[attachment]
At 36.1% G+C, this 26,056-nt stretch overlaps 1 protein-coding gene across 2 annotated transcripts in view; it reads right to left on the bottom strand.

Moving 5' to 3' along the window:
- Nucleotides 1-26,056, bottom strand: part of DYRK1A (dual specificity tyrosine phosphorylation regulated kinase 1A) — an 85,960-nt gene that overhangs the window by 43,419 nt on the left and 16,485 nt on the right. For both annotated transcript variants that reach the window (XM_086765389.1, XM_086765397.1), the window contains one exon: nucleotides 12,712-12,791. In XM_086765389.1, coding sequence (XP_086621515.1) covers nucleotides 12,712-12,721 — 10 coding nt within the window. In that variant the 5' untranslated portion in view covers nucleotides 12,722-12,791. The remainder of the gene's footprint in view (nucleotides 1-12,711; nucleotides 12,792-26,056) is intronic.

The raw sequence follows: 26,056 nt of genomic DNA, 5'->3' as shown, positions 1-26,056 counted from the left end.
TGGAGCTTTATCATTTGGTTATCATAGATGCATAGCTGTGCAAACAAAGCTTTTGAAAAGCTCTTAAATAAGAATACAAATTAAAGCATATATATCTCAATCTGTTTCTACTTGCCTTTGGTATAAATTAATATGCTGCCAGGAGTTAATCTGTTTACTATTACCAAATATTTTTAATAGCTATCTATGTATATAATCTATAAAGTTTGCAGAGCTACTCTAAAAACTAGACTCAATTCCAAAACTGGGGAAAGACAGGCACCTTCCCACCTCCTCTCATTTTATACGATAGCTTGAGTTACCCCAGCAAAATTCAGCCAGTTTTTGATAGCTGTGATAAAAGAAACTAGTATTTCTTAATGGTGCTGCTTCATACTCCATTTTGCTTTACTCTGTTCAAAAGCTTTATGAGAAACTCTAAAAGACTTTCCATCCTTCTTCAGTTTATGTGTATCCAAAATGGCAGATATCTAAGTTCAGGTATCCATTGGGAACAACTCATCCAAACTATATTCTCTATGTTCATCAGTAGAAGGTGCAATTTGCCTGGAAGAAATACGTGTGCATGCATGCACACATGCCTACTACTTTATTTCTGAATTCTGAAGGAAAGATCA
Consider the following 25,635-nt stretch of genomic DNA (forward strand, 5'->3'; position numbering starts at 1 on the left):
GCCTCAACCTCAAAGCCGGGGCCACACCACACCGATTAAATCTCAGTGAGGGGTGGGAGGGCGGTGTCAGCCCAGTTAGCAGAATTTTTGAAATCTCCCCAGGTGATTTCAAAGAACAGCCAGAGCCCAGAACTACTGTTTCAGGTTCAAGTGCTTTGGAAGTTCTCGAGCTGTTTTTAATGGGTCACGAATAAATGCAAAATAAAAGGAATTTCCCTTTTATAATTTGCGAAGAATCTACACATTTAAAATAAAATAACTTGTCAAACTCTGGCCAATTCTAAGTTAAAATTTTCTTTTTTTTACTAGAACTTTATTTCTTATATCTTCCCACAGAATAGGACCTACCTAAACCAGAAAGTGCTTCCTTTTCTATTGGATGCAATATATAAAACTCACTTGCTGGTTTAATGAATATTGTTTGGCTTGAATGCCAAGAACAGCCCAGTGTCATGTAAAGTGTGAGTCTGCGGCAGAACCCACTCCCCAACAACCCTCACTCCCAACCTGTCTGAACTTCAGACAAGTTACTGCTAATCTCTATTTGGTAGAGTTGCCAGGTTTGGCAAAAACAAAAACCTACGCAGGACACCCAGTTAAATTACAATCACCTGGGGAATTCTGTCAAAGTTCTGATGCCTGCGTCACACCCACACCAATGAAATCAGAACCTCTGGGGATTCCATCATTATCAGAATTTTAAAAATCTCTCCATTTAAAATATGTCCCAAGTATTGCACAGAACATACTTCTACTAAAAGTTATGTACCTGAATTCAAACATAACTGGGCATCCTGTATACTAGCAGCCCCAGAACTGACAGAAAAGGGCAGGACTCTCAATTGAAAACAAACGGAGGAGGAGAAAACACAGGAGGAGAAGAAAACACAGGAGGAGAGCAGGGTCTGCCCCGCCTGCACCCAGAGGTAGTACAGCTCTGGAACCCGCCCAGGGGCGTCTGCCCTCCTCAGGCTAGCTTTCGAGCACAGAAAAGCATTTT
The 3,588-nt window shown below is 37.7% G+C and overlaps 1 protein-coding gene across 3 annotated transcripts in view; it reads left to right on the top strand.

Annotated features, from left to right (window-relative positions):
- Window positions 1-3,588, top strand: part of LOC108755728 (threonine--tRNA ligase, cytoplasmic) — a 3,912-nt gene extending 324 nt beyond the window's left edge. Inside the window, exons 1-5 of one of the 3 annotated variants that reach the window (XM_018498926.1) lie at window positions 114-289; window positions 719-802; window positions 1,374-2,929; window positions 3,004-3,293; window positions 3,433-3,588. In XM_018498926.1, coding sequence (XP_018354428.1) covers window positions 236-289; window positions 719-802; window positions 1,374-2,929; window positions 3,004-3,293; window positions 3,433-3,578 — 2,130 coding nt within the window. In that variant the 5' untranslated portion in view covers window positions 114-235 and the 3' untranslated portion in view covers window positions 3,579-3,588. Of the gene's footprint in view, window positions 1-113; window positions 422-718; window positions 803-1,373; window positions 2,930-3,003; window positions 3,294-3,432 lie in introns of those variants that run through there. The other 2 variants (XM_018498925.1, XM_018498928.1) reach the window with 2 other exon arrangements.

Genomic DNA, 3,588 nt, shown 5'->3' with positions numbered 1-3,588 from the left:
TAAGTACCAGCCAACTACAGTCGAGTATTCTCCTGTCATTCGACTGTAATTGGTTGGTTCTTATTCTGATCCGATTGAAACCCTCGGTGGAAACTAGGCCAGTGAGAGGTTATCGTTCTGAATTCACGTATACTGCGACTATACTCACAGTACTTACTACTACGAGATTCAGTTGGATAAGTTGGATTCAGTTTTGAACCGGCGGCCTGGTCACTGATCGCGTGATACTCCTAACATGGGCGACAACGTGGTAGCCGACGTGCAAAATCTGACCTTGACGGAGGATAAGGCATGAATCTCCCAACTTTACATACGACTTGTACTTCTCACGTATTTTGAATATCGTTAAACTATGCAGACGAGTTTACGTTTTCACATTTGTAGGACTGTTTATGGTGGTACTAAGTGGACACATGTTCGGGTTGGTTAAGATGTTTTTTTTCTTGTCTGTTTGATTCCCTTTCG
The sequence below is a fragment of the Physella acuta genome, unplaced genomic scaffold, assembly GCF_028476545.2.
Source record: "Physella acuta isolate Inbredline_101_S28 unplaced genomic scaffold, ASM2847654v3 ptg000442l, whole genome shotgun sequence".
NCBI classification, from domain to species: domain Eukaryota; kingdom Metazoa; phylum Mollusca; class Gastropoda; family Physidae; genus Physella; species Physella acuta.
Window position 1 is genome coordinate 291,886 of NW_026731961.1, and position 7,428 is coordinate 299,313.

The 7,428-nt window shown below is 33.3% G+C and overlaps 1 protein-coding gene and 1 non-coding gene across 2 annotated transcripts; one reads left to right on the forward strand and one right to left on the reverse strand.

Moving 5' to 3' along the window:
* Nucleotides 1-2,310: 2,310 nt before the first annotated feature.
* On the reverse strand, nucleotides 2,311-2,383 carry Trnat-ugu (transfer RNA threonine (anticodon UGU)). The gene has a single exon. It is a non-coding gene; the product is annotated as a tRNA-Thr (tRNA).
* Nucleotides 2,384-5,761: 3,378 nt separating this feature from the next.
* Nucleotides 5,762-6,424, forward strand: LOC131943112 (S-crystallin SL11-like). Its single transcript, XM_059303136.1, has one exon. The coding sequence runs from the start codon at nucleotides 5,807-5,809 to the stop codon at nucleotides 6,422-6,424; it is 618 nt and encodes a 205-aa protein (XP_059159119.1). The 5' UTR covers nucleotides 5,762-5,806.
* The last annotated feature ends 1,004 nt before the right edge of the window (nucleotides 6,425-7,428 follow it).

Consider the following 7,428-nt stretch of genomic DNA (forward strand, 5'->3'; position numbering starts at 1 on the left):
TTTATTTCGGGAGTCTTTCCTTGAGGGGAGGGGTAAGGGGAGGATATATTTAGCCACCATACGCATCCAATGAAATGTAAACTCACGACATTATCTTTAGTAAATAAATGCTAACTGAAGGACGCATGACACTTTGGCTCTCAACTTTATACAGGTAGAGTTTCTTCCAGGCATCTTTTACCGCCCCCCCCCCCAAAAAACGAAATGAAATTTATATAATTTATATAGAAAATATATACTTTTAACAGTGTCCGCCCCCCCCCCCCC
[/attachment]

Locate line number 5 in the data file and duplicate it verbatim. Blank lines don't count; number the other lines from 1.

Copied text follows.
TGGAGCTTTATCATTTGGTTATCATAGATGCATAGCTGTGCAAACAAAGCTTTTGAAAAGCTCTTAAATAAGAATACAAATTAAAGCATATATATCTCAATCTGTTTCTACTTGCCTTTGGTATAAATTAATATGCTGCCAGGAGTTAATCTGTTTACTATTACCAAATATTTTTAATAGCTATCTATGTATATAATCTATAAAGTTTGCAGAGCTACTCTAAAAACTAGACTCAATTCCAAAACTGGGGAAAGACAGGCACCTTCCCACCTCCTCTCATTTTATACGATAGCTTGAGTTACCCCAGCAAAATTCAGCCAGTTTTTGATAGCTGTGATAAAAGAAACTAGTATTTCTTAATGGTGCTGCTTCATACTCCATTTTGCTTTACTCTGTTCAAAAGCTTTATGAGAAACTCTAAAAGACTTTCCATCCTTCTTCAGTTTATGTGTATCCAAAATGGCAGATATCTAAGTTCAGGTATCCATTGGGAACAACTCATCCAAACTATATTCTCTATGTTCATCAGTAGAAGGTGCAATTTGCCTGGAAGAAATACGTGTGCATGCATGCACACATGCCTACTACTTTATTTCTGAATTCTGAAGGAAAGATCA